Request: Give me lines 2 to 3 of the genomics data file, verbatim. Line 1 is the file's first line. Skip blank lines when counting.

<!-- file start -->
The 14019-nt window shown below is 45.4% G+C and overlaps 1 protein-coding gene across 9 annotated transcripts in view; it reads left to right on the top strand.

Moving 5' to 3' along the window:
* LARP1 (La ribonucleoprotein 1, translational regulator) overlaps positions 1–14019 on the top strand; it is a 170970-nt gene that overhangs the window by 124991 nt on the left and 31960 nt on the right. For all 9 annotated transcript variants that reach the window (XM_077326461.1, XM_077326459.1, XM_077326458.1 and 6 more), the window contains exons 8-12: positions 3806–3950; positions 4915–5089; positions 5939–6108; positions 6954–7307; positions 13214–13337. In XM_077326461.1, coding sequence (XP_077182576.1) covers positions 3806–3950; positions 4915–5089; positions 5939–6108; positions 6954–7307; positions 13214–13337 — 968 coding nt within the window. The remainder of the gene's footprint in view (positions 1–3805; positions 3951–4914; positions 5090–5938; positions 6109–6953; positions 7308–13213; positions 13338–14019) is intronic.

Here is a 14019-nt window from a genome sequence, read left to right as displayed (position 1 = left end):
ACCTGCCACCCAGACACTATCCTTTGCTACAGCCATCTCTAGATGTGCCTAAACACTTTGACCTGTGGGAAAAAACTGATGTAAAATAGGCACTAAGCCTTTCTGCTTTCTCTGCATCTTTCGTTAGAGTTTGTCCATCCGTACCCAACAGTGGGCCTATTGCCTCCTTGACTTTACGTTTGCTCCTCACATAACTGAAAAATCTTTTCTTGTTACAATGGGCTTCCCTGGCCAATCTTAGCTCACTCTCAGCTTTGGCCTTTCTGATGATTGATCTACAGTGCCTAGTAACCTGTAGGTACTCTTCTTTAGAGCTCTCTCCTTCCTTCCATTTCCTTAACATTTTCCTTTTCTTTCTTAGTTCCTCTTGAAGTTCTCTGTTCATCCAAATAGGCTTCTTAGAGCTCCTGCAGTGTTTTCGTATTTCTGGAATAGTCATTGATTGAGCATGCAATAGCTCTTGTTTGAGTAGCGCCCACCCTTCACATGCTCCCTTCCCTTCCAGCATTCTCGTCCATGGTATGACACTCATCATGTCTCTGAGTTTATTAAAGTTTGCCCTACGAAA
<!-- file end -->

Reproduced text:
Moving 5' to 3' along the window:
* LARP1 (La ribonucleoprotein 1, translational regulator) overlaps positions 1–14019 on the top strand; it is a 170970-nt gene that overhangs the window by 124991 nt on the left and 31960 nt on the right. For all 9 annotated transcript variants that reach the window (XM_077326461.1, XM_077326459.1, XM_077326458.1 and 6 more), the window contains exons 8-12: positions 3806–3950; positions 4915–5089; positions 5939–6108; positions 6954–7307; positions 13214–13337. In XM_077326461.1, coding sequence (XP_077182576.1) covers positions 3806–3950; positions 4915–5089; positions 5939–6108; positions 6954–7307; positions 13214–13337 — 968 coding nt within the window. The remainder of the gene's footprint in view (positions 1–3805; positions 3951–4914; positions 5090–5938; positions 6109–6953; positions 7308–13213; positions 13338–14019) is intronic.